First place in this post has to go to the recent post on this topic on the blog Unreasonable Faith. Here’s a lengthy quote that is insightful and will surely lead those interested in this topic to click through and read more:
At one point in the interview, Price suggests that one letter mentioning Jesus would be enough to destroy the Christ myth theory. I like Price, but this seems to betray a lack of self-awareness. He is on record as disagreeing with the consensus dating and authorship of nearly every piece of text within the New Testament. What exactly could an archaeologist find that Price could not argue is misinterpreted, interpolated or an outright forgery?
Of course, these arguments would be quite plausible. It’s like the Birthers who suggested that if Obama would just produce his long form birth certificate they’d all just go away. When such a thing was produced they proclaimed it an obvious forgery. Such forgeries do occur, but did anyone really believe that the Birthers would give any certificate a chance?
IIRC, the philosopher Brian Keeley once suggested that some theories – conspiracy theories mainly – may remain unwarranted even if they are historically accurate. They are unwarranted because they require so much skepticism towards the evidence that they essentially destroy the process of history. Belief in them can never be warranted under the standard rules of history, and we’re not ready to give up on history just yet.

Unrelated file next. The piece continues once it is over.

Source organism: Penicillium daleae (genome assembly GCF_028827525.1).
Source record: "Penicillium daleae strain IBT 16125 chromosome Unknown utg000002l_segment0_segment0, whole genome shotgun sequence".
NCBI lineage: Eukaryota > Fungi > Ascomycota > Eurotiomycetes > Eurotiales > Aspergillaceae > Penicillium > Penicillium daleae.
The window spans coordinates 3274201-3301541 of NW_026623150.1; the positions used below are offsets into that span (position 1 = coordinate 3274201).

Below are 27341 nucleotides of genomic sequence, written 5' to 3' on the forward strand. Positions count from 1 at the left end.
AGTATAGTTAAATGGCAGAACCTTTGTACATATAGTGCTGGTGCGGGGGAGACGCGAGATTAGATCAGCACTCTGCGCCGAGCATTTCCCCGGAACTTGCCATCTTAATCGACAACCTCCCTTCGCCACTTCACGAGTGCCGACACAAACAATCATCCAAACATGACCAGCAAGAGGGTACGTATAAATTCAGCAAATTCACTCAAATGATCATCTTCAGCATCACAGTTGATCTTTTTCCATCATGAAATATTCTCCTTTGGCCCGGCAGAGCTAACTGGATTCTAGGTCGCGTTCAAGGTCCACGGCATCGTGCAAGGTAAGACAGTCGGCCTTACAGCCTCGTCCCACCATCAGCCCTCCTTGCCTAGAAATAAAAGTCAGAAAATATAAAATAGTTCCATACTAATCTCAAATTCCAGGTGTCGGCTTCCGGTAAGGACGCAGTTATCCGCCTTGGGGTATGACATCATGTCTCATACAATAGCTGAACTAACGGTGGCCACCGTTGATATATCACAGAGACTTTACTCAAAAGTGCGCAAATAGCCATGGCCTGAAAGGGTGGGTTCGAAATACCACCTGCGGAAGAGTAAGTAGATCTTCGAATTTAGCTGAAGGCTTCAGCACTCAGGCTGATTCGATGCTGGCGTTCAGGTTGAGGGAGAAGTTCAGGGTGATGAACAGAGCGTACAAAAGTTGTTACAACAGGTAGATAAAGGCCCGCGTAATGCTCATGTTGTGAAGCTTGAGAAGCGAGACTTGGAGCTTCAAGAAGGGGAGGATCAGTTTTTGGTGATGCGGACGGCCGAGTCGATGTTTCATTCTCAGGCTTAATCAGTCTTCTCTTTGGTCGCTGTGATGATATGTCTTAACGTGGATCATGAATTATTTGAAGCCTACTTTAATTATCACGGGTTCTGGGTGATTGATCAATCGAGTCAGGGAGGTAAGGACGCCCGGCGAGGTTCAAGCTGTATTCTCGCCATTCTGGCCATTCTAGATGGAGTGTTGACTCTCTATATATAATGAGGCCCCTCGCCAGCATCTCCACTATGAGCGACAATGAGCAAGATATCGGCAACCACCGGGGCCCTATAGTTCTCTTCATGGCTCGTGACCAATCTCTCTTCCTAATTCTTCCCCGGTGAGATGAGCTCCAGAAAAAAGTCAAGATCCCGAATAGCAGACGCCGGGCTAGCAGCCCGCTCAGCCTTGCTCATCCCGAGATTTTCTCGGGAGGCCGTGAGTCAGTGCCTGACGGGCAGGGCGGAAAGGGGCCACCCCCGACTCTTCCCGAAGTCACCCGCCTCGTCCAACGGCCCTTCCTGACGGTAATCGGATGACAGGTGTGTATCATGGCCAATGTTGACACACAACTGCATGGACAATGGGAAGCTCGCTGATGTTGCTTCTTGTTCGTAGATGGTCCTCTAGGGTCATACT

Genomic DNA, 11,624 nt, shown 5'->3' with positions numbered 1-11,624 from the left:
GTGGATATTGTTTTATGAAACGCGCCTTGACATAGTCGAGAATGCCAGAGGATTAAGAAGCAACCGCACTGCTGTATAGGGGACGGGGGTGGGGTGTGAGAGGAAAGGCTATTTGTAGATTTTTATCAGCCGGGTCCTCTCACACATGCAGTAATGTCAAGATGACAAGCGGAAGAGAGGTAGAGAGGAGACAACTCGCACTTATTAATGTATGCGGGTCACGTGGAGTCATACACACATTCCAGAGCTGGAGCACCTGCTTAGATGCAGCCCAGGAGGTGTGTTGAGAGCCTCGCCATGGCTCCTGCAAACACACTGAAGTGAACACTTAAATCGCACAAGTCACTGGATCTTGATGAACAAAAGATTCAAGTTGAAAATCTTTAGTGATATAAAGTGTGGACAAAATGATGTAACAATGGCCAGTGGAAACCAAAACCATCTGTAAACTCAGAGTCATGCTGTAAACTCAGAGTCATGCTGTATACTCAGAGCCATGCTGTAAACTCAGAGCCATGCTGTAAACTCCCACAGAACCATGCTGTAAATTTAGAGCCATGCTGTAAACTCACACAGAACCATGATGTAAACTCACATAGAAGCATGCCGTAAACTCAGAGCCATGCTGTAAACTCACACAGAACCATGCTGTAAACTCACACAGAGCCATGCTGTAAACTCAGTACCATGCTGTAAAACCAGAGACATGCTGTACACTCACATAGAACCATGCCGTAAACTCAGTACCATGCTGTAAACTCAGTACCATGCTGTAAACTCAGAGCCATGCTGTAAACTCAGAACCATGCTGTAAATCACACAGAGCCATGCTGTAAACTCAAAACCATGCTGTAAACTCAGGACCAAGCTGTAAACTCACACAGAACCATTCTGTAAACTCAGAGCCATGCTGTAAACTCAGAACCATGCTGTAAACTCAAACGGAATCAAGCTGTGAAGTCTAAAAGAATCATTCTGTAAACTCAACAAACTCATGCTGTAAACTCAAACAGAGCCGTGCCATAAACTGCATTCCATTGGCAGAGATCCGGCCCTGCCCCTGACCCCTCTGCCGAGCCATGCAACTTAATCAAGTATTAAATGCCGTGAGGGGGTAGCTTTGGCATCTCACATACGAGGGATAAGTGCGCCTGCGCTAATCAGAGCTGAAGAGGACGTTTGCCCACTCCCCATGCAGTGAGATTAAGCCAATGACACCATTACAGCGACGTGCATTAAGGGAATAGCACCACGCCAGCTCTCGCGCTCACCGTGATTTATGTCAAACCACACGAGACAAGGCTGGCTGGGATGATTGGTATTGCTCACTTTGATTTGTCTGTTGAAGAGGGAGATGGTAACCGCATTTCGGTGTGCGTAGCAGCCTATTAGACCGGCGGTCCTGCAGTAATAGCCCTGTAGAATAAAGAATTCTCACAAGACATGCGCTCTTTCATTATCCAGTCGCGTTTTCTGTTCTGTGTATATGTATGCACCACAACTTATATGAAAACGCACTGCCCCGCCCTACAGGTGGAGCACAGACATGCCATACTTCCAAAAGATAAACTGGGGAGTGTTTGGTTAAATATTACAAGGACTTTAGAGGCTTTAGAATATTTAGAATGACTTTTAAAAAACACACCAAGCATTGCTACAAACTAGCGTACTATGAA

I’m wondering if the Christ Myth theory hasn’t reached that point, with its tendency to say that every story about Jesus is really derived from some other story and that every apparent claim is really a cipher for some other claim. Is there any ancient historical evidence that cannot be explained in this fashion?
That’s not all that has been of interest in the blogosphere related to mythicism in recent days. Ben Witherington has been interviewing Bart Ehrman on his blog about his recent book, Did Jesus Exist?: The Historical Argument for Jesus of Nazareth Here are links to PART ONE, PART TWO, and PART THREE.
Finally, Joseph Hoffmann has a post “celebrating” a hundred years of mythicism. It draws attention to works which show why one of Bart Ehrman’s recent claims needs to be qualified. It may be true that no scholar has written a book recently directly and specifically on the topic of whether Jesus existed. But there have been books on that topic written in the past. The Case (pun intended) in point is what Hoffmann offers in his post: a quote from The historicity of Jesus: a criticism of the contention that Jesus never lived, a statement of the evidence for his existence, an estimate of his relation to Christianity, a 1912 book by Shirley Jackson Case. The points Case makes are every bit as relevant to mythicism today, since mythicism does not really have any new arguments. But the case for Jesus’ historicity is improved both by the more rigorous character of contemporary scholarship in this area, by the greater scholarly avoidance of parallelomania in our day and age, and by the textual and archaeological finds that have come to light in the mean time.